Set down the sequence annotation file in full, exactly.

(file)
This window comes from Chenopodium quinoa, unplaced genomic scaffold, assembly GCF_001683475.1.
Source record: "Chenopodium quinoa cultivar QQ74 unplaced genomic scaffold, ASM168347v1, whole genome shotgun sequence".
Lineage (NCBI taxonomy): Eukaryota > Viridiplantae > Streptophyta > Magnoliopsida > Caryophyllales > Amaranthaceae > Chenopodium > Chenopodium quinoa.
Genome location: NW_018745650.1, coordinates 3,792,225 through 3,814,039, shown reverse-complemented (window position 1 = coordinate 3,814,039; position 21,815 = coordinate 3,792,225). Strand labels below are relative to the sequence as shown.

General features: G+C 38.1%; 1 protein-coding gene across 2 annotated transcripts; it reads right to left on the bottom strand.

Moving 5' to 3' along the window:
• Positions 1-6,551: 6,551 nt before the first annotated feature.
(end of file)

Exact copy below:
This window comes from Chenopodium quinoa, unplaced genomic scaffold, assembly GCF_001683475.1.
Source record: "Chenopodium quinoa cultivar QQ74 unplaced genomic scaffold, ASM168347v1, whole genome shotgun sequence".
Lineage (NCBI taxonomy): Eukaryota > Viridiplantae > Streptophyta > Magnoliopsida > Caryophyllales > Amaranthaceae > Chenopodium > Chenopodium quinoa.
Genome location: NW_018745650.1, coordinates 3,792,225 through 3,814,039, shown reverse-complemented (window position 1 = coordinate 3,814,039; position 21,815 = coordinate 3,792,225). Strand labels below are relative to the sequence as shown.

General features: G+C 38.1%; 1 protein-coding gene across 2 annotated transcripts; it reads right to left on the bottom strand.

Moving 5' to 3' along the window:
• Positions 1-6,551: 6,551 nt before the first annotated feature.